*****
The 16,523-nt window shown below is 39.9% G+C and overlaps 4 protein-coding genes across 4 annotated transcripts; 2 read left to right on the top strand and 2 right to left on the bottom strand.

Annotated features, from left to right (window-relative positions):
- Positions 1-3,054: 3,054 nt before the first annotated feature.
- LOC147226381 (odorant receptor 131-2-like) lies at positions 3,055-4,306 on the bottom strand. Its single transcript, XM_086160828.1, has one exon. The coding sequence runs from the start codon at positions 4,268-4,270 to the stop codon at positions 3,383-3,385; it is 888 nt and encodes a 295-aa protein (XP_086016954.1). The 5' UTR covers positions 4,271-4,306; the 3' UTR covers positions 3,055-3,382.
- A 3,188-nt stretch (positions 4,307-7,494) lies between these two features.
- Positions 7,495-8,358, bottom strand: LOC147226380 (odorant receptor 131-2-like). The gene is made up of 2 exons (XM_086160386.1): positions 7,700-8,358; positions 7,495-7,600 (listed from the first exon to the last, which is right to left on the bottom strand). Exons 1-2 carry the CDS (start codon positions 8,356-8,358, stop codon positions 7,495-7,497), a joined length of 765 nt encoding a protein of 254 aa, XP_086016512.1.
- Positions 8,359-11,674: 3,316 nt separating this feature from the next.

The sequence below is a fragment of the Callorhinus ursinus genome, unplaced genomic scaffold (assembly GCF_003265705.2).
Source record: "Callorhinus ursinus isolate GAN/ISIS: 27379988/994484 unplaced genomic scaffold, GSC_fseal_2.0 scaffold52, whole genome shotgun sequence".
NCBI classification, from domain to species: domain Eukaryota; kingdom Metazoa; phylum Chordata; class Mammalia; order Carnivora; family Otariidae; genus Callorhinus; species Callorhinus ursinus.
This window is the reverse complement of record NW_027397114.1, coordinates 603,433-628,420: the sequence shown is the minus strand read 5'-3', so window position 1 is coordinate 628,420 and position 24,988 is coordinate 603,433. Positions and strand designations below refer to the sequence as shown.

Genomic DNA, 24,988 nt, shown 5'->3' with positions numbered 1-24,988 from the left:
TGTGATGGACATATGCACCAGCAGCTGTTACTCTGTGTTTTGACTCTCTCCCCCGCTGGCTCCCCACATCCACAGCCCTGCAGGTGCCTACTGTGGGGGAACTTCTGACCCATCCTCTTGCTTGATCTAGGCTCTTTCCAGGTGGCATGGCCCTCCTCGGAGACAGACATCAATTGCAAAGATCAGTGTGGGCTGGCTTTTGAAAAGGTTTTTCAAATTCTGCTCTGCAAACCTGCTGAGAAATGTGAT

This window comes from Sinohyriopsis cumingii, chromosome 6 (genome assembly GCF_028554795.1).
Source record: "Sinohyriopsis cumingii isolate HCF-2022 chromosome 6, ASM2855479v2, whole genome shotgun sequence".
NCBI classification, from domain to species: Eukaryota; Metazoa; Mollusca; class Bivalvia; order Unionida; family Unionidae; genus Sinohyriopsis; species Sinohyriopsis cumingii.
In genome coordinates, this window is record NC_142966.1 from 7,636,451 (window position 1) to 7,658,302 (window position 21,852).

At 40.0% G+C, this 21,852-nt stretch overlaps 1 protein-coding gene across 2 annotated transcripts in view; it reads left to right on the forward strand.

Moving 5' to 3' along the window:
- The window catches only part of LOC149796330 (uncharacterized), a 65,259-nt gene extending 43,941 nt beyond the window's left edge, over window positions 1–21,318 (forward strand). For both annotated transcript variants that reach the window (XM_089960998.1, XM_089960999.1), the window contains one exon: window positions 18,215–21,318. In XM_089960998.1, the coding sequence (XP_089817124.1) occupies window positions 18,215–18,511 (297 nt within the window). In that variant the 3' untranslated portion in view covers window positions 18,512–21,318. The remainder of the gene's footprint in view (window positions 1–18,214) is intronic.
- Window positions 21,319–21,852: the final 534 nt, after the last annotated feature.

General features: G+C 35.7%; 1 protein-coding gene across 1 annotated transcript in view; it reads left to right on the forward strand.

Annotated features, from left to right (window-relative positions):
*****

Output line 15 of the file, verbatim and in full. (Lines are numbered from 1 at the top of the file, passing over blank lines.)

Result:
Source record: "Sinohyriopsis cumingii isolate HCF-2022 chromosome 6, ASM2855479v2, whole genome shotgun sequence".